A request has been made to the International Dark-Sky Association to clarify its position regarding the impact that the proposed Sedona, Arizona 89a highway lighting project would have on the certification process for International Dark Sky Places (IDSP).
We find it disturbing that the Arizona Department of Transportation (ADOT) has shown a general lack of concern for providing a solution that addresses traffic safety concerns in an environmentally friendly way as we review the project’s history. According to the CivTech report, dated December 2010, there are several options available for addressing community safety concerns without installing continuous roadway lighting (CRL).
Moreover, this report clearly indicates that current IES RP-8 standards do not require CRL due to the volume of traffic at night. ADOT, however, appears to have ignored these recommendations and installed CRL, which will result in significantly reduced night sky viewing, energy waste, greenhouse gas emissions, and substantial operating costs for the community.
With proper shielding of the fixtures, outdoor lighting should only be used when necessary, in only the quantities necessary, and directed to the areas needed. The proposed plan of ADOT addresses only the last criterion. In addition to lighting the intersection outlined in the CivTech analysis, we recommend adopting the non-lighting recommendations as well. For CRLs to function effectively, they should be turned off when the traffic load indicates that they are no longer needed and at the minimum illumination level required for the time of night. By 9 PM, current IES-recommended practices could easily be followed. Programmable timers can be installed to accomplish this for very little cost, resulting in vast reductions in energy, costs, and greenhouse emissions.
It is imperative that remediation methods are phased in and an analysis of their effectiveness is conducted prior to installing additional measures. There should be no first consideration of CRL in any project of this size and cost.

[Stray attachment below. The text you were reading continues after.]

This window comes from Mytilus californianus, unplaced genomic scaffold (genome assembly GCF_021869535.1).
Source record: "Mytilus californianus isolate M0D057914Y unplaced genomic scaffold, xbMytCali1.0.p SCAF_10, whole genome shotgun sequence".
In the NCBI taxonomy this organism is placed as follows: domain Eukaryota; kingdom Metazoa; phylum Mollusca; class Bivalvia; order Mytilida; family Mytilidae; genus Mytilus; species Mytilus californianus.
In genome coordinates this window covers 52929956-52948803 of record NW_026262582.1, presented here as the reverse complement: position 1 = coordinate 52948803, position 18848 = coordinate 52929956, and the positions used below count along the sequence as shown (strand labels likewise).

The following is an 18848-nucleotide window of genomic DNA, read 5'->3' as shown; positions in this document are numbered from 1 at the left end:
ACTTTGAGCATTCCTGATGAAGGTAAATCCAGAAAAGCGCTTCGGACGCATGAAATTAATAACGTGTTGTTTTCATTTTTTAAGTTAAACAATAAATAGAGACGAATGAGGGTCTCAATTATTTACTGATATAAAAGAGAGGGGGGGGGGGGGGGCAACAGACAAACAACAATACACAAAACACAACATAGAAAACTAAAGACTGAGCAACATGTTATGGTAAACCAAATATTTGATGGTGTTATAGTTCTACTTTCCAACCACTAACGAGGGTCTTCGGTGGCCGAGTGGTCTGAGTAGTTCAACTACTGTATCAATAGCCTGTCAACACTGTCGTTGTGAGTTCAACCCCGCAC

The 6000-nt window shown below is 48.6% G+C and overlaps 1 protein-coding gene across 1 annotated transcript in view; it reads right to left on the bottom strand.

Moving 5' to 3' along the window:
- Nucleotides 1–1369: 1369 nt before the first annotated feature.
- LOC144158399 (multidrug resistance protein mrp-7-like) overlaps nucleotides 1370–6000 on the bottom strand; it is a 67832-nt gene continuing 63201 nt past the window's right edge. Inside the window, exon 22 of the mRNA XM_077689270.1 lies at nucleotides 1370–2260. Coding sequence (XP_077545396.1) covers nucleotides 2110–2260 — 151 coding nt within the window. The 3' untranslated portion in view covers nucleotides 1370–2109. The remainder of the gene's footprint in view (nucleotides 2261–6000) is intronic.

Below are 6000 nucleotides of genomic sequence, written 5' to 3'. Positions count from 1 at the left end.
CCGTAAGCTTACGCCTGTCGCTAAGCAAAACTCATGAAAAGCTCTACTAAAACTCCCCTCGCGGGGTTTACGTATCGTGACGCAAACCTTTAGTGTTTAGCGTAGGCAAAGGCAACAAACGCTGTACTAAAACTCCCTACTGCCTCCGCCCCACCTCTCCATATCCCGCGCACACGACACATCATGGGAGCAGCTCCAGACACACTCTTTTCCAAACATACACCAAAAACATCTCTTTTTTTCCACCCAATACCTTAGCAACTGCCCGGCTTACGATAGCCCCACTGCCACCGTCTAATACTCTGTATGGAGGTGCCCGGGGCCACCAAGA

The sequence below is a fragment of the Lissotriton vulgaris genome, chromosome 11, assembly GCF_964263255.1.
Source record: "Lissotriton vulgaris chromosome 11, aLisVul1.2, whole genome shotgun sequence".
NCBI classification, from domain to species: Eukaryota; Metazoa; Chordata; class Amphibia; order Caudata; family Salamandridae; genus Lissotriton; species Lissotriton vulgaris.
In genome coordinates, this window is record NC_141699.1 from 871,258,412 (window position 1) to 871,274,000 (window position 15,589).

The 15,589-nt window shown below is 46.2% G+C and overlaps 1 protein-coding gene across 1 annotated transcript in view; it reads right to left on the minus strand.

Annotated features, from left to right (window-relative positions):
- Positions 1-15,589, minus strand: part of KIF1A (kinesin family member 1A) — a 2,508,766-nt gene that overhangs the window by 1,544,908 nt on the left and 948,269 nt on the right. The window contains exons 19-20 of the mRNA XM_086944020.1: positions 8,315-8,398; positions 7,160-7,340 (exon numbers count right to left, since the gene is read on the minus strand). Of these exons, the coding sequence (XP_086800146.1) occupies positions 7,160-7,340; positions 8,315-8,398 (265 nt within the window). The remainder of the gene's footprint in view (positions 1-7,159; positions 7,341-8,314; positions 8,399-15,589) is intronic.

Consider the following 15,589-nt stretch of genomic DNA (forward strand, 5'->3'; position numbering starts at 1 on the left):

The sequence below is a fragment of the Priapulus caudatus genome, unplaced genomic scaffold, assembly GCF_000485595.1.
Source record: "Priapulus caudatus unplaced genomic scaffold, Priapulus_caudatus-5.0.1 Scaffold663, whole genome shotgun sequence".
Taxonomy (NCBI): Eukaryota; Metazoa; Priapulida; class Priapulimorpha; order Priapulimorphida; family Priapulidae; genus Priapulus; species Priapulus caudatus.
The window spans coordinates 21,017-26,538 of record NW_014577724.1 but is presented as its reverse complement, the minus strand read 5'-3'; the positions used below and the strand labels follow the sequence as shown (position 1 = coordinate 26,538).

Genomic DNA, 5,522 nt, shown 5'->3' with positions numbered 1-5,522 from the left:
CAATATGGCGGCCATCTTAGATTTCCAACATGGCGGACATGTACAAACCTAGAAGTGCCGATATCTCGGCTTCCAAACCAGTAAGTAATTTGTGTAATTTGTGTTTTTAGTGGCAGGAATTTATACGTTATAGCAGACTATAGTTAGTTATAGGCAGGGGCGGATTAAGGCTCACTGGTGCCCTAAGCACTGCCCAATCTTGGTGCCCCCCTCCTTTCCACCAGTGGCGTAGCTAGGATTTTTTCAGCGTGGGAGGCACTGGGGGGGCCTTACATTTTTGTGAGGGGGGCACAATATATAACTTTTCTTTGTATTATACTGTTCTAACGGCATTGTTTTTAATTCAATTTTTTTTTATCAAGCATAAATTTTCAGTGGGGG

It is here where the IDSP certification question comes to a head.
A stringent set of standards must be adhered to by IDSC designees through outdoor lighting plans and planning and zoning directives to protect the natural night sky. In official terms, a dark sky community is a city, municipality, or other legally organized community that has demonstrated a commitment to preserving the night sky by implementing and enforcing quality lighting codes, educating citizens about dark skies, and supporting them.
An application for International Dark Sky Community (IDSC) status would likely be rejected by the IDSP committee due to the City of Sedona’s apparent inability or unwillingness to take the necessary steps to prevent future degradation of the night sky. As a sign of strong cooperation among all parties involved in protecting the night sky, IDSC status signifies an organization’s commitment to environmental protection. The community appears unwilling to work together to preserve the quality of the night sky due to the willingness of ADOT to install unwarranted lighting.
As a further clarification of IDSC criteria, using fully shielded fixtures alone does not qualify lights as dark sky friendly. It is also crucial to determine when and how much light is used.
Finally, I hope the City of Sedona and ADOT can come to an agreement to mediate what appears to be a contentious issue. Communities may benefit greatly from IDSC certification, along with a sense of pride and prestige that is well-deserved. It takes substantial effort, however, to earn this prestige from all the parties who must agree that dark skies are important.
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